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Chrome-Moly-Nickel steel

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Hello

I need to remove about 8 thou from the diameter of some 7/8" rods of the above material.

What is the best way of going about it on a lathe please?

The current finish on the rods is impressively smooth. Needle rollers will be running
on the reduced diameter surface, so I need to get an appropriate finish.

Regards
Doug
 

Comments

#2
I would turn to about 0.001 to 0.0005 oversize using a nice sharp tool bit with about 0.030 nose radius, about 300 RPM and 0.0015 feed, use a carbide tool bit if you have it and then finish with a file and emery cloth. I like to hold the strip of emery cloth on the file to get a nice flat surface. File a bit then measure, rinse, repeat until it's on size. Measure at several points down the surface as you are doing this so you are working on the large parts. Makes a nice smooth bearing surface.
 
#3
Hello Jim, thanks for the reply.
Regards Doug
 
#4
Needle bearings will not run successfully on a unhardened shaft for any significant amount of time, the shaft will be "brinelled", that is, roughed up with lines parallel to the axis; the inner race for needle bearings need to be up in the 60s Rc.
 
#5
Please explain the hardness? These shafts are quite hard and a file bounces off them.
 
#6
If a file bounces off of it then it is probably around R60C or better, and that is hard, really hard.

I take back what I said above, you MAY be able to turn it with a carbide tool bit. Slow the lathe down to its minimum speed and see what happens. If the pin is that hard, this is really a grinding job.
 
#7
Your description of the steel does not give any specification as to the alloy or hardness; is the file a new sharp one?; if it is truly so hard as to cause a sharp file to skate over, it will not be machineable by normal means, it would take an extremely hard grade of carbide, ceramic or PCD tool to accurately cut it and provide a smooth finish, or also it could be finished by cylindrical grinding. Specifying the elements of the alloy says little about its hardness or suitability for a specific use.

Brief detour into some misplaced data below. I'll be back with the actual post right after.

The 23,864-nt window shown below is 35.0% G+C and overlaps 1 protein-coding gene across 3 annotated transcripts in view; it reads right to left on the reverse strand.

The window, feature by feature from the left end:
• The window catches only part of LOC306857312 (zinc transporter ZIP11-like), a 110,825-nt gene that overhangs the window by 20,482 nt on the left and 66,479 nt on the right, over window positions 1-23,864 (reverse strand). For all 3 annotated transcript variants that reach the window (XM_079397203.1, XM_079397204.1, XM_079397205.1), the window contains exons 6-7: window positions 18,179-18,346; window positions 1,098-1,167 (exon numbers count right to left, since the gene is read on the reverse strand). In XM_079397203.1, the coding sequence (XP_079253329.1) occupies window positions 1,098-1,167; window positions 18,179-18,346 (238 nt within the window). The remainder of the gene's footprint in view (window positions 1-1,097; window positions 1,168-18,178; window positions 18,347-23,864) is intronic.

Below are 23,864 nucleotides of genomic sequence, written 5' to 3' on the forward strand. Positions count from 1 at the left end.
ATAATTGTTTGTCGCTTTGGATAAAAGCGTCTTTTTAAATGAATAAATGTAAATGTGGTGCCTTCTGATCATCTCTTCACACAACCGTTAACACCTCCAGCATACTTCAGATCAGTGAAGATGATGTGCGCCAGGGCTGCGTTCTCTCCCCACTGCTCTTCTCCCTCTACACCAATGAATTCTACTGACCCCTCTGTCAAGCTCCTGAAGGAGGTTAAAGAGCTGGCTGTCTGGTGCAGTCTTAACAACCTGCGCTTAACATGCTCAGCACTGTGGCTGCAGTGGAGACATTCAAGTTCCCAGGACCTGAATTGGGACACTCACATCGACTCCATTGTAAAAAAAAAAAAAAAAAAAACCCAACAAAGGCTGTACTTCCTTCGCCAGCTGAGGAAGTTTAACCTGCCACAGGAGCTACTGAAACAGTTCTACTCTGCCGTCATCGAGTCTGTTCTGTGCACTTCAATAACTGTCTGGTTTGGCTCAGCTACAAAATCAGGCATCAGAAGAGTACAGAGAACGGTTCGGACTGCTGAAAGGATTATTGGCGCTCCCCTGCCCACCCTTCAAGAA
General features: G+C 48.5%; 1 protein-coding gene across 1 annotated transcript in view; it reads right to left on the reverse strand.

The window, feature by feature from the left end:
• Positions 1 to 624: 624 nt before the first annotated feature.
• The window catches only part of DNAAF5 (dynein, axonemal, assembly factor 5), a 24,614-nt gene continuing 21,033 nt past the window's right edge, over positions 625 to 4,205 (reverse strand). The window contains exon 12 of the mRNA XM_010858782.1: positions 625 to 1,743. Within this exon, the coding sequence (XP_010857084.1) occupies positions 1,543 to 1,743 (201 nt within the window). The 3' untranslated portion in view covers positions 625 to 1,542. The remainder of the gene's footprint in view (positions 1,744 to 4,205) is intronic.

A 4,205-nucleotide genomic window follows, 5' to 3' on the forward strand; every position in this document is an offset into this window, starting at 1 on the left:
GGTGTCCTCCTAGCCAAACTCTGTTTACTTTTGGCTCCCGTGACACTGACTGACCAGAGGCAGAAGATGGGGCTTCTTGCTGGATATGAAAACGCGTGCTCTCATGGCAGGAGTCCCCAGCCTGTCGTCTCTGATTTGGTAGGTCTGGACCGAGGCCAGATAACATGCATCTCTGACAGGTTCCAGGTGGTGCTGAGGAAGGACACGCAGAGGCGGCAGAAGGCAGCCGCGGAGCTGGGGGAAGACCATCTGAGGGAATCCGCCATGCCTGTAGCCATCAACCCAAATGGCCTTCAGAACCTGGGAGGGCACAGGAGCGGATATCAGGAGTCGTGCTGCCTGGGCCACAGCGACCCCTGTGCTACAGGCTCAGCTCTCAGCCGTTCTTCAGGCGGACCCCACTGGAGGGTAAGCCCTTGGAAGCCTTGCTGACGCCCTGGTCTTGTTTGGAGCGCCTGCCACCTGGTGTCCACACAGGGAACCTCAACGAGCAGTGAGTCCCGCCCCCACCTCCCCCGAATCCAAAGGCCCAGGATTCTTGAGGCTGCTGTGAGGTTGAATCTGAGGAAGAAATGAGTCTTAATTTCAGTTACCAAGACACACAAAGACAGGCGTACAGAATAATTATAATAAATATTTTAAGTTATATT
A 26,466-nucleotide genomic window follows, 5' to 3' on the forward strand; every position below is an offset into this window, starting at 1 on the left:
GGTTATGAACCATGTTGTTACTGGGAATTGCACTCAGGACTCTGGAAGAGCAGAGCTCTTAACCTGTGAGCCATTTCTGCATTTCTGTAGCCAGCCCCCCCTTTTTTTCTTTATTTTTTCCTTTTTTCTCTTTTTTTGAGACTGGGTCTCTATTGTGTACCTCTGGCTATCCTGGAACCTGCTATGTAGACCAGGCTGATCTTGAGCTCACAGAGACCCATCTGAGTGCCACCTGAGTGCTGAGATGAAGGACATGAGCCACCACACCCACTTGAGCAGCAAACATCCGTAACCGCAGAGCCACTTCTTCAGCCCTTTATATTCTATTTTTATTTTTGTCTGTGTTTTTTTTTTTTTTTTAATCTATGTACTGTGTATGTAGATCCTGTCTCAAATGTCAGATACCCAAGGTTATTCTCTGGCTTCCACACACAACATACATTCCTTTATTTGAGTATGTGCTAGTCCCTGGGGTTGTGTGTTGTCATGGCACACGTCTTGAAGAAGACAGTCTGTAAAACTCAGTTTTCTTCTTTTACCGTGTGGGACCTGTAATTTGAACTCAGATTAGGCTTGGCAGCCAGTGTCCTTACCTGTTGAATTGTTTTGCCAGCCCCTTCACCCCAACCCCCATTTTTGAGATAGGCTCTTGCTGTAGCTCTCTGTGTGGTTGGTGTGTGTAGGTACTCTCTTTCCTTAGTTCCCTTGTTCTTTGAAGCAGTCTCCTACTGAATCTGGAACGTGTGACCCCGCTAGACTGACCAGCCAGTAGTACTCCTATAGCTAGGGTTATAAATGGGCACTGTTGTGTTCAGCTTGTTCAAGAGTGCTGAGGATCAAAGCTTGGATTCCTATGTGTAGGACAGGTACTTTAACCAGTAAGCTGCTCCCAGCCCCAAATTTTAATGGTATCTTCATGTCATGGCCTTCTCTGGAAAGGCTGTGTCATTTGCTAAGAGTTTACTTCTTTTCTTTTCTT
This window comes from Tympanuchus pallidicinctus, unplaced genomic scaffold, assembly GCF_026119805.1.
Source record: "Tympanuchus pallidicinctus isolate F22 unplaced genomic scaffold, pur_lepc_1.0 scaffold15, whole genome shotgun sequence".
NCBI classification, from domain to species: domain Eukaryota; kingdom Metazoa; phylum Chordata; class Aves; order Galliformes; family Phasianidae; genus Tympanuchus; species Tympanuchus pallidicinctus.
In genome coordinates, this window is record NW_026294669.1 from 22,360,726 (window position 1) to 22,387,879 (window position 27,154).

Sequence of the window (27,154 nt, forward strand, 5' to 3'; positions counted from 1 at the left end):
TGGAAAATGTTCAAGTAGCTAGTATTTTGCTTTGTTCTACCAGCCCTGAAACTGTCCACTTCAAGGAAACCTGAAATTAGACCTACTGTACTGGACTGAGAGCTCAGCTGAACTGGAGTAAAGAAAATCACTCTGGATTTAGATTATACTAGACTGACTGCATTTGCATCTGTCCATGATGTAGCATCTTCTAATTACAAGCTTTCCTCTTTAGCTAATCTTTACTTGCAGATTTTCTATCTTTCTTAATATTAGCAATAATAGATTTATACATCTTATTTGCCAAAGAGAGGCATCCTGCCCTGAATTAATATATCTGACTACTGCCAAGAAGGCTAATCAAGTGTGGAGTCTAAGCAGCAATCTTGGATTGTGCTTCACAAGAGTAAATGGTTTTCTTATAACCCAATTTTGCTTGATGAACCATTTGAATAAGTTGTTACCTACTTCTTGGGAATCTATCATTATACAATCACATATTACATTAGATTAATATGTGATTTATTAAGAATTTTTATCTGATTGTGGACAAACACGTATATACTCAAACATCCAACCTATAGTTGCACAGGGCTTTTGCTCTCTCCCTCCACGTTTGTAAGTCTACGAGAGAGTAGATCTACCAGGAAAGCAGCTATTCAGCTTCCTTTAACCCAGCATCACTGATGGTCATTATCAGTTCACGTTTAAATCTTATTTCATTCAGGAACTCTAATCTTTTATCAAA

#8
Unfortunately I cannot be more specific at this time about the hardness. I will try and track back to the source and see if I can find out what he used. But by the sounds of it, doing 80 of them would wreck my lathe if I tried to use carbide tools. As far as grinding, I would rather not have to buy a grinding attachment and don't want all that carborundum right through the lathe, I doubt I would ever successfully eliminate it.
 
#9
80? That's a lot, I might do 1 or 2 on the lathe, but for 80 pieces I would drag out one of the surface grinders and get it fired up. You might try turning one piece to see if you can cut it, but if that doesn't go well then grinding on a real grinder (cylindrical, surface, or tool & cutter) would be the only real option. As you said, all of that grit in the lathe would not be a good thing.
 
#10
Hmmm. Looks like I need to find another way. The advantage of converting them to metric was that I could use a needle roller with a seal at one end. The equivalent in imperial is very difficult to find. They are listed, but nobody seems to be able to source them.
Either that or I use a standard imperial bearing with a separate seal.
The last option although dearer may be the only choice.
Thanks everyone.
Doug
 
#11
80? That's a lot, I might do 1 or 2 on the lathe, but for 80 pieces I would drag out one of the surface grinders and get it fired up. You might try turning one piece to see if you can cut it, but if that doesn't go well then grinding on a real grinder (cylindrical, surface, or tool & cutter) would be the only real option. As you said, all of that grit in the lathe would not be a good thing.
Yes, grinding is best done on machines designed for grinding ---
 
#12
From the description, I suspect that you have chrome rod, which is used for hydraulic cylinder shafts. It is medium carbon steel which has been plated with hard chrome and ground. You will not be able to turn the chrome plating, though if you take a deep enough cut, you can get underneath the plating. Surface finish is also critical for needle rollers.

Here's a comprehensive treatment of the types of bearings and requirements.
https://www.ntn-snr.com/sites/default/files/2017-03/needle_roller_bearings_en.pdf

Your best bet is Thomson Case 60 shafting, which is available in both metric and imperial. It's the stuff to use for needle roller and linear bearing applications. https://www.thomsonlinear.com/en/products/shafting/quick-shaft-products

There are also inner races (hardened and ground bushings) which will work for this application that can be pressed on a shaft.
https://www.astbearings.com/inner-rings.html
 
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